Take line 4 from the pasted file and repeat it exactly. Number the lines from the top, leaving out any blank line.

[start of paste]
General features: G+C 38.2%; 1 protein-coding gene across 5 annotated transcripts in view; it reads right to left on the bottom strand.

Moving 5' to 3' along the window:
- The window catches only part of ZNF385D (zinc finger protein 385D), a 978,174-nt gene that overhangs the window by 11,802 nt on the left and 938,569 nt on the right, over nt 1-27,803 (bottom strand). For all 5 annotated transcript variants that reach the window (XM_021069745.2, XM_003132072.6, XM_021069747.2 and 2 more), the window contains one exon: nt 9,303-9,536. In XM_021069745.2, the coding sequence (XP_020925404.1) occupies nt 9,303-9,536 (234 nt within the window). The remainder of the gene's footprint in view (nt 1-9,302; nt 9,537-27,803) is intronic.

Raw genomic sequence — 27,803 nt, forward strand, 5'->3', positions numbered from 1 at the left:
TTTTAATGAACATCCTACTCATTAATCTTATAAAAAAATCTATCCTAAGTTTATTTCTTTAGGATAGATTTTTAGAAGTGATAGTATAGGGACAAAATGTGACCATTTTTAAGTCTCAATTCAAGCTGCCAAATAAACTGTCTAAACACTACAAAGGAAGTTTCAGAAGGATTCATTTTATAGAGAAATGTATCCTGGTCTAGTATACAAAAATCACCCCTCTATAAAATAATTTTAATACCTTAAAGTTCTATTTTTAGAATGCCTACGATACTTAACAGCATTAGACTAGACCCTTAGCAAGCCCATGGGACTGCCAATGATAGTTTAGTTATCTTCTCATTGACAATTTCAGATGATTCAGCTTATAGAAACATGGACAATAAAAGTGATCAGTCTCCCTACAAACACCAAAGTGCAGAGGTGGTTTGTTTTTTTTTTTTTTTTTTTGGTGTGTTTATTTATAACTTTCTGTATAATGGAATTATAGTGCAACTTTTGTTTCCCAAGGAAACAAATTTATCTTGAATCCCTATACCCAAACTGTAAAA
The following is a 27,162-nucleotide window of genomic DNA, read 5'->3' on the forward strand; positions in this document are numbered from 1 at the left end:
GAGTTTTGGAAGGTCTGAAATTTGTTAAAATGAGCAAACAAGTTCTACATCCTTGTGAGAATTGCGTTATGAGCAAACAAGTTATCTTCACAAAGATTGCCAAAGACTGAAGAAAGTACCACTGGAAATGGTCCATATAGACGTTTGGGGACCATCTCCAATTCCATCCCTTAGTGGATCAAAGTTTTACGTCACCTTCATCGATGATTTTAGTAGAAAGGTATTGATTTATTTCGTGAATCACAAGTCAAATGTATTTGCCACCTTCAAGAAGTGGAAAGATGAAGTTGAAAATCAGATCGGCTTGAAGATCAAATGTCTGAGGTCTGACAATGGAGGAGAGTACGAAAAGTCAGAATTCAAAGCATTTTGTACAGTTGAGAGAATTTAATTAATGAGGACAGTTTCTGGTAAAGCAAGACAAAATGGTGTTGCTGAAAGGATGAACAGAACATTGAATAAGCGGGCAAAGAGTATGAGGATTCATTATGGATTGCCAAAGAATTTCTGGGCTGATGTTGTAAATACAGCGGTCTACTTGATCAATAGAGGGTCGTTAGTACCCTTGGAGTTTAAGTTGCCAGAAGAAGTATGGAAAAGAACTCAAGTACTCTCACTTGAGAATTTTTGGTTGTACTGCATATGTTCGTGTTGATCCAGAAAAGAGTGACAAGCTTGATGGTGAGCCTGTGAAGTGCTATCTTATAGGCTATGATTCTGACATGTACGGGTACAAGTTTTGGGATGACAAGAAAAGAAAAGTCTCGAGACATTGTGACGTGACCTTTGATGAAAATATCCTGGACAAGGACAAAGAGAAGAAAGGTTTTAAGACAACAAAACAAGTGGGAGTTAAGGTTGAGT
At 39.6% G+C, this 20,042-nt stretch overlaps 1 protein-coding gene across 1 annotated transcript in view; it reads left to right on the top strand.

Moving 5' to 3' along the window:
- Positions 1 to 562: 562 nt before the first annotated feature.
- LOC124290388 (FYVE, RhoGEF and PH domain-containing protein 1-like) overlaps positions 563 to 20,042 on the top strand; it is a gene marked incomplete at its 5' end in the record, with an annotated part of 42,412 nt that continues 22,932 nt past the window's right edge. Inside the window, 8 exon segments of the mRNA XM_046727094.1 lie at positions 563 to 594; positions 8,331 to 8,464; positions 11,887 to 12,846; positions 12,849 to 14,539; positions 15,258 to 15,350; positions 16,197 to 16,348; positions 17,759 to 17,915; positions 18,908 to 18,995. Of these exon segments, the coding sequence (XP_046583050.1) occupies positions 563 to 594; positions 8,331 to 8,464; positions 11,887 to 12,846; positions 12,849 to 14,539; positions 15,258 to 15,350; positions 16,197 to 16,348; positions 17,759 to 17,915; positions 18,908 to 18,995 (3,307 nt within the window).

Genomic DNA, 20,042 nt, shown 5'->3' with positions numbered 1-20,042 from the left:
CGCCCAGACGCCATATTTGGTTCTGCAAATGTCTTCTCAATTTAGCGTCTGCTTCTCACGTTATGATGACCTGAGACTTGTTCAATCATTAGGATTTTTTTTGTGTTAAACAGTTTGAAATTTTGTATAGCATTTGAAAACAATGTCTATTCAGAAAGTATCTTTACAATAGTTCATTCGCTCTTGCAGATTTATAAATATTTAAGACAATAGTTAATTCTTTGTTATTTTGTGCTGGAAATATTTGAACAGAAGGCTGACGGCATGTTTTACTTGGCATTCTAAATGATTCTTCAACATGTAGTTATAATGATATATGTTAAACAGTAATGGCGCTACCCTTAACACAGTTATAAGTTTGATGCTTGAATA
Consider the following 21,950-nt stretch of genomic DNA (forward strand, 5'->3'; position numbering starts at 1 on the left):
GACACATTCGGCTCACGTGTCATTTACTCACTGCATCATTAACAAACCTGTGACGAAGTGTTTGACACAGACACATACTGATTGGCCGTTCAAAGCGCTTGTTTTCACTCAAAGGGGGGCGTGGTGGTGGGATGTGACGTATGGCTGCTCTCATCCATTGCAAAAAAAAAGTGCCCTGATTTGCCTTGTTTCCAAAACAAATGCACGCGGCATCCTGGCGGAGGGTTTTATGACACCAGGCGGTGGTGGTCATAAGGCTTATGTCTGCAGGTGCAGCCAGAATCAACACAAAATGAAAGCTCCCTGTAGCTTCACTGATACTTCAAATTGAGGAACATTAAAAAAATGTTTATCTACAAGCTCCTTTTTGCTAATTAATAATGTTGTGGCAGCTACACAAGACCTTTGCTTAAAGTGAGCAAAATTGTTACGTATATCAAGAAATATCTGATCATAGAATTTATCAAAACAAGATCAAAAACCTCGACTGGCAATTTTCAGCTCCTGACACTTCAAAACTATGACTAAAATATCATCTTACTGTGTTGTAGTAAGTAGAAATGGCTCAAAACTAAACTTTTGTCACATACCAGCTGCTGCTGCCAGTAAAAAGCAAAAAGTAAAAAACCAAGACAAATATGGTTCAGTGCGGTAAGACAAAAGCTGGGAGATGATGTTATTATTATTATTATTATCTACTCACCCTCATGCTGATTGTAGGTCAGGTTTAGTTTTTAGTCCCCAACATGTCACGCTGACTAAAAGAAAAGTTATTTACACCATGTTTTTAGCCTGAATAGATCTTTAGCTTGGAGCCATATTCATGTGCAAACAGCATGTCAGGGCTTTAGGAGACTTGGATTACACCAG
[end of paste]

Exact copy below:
Raw genomic sequence — 27,803 nt, forward strand, 5'->3', positions numbered from 1 at the left: